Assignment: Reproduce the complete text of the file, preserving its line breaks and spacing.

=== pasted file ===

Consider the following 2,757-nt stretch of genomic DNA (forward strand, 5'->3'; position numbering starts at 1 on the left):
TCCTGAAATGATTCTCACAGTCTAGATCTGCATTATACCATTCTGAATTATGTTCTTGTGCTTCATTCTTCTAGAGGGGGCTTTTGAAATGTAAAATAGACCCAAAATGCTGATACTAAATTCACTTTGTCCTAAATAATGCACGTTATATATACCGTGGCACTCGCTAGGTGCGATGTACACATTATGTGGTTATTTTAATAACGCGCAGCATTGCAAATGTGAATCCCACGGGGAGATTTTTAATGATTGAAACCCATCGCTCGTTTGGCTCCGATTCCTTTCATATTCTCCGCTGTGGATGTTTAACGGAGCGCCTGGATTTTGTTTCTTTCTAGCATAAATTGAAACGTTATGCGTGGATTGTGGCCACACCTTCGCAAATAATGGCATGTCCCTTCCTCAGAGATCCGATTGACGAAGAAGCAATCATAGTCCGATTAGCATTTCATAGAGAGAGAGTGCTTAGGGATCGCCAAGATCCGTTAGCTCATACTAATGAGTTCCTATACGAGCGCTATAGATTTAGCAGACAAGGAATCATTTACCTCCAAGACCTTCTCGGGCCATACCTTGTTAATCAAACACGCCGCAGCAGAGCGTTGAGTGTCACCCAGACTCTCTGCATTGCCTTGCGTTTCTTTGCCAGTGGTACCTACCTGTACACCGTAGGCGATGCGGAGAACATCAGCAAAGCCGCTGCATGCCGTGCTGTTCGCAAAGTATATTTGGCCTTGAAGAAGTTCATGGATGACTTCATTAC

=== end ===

Consider the following 2,757-nt stretch of genomic DNA (forward strand, 5'->3'; position numbering starts at 1 on the left):
TCCTGAAATGATTCTCACAGTCTAGATCTGCATTATACCATTCTGAATTATGTTCTTGTGCTTCATTCTTCTAGAGGGGGCTTTTGAAATGTAAAATAGACCCAAAATGCTGATACTAAATTCACTTTGTCCTAAATAATGCACGTTATATATACCGTGGCACTCGCTAGGTGCGATGTACACATTATGTGGTTATTTTAATAACGCGCAGCATTGCAAATGTGAATCCCACGGGGAGATTTTTAATGATTGAAACCCATCGCTCGTTTGGCTCCGATTCCTTTCATATTCTCCGCTGTGGATGTTTAACGGAGCGCCTGGATTTTGTTTCTTTCTAGCATAAATTGAAACGTTATGCGTGGATTGTGGCCACACCTTCGCAAATAATGGCATGTCCCTTCCTCAGAGATCCGATTGACGAAGAAGCAATCATAGTCCGATTAGCATTTCATAGAGAGAGAGTGCTTAGGGATCGCCAAGATCCGTTAGCTCATACTAATGAGTTCCTATACGAGCGCTATAGATTTAGCAGACAAGGAATCATTTACCTCCAAGACCTTCTCGGGCCATACCTTGTTAATCAAACACGCCGCAGCAGAGCGTTGAGTGTCACCCAGACTCTCTGCATTGCCTTGCGTTTCTTTGCCAGTGGTACCTACCTGTACACCGTAGGCGATGCGGAGAACATCAGCAAAGCCGCTGCATGCCGTGCTGTTCGCAAAGTATATTTGGCCTTGAAGAAGTTCATGGATGACTTCATTAC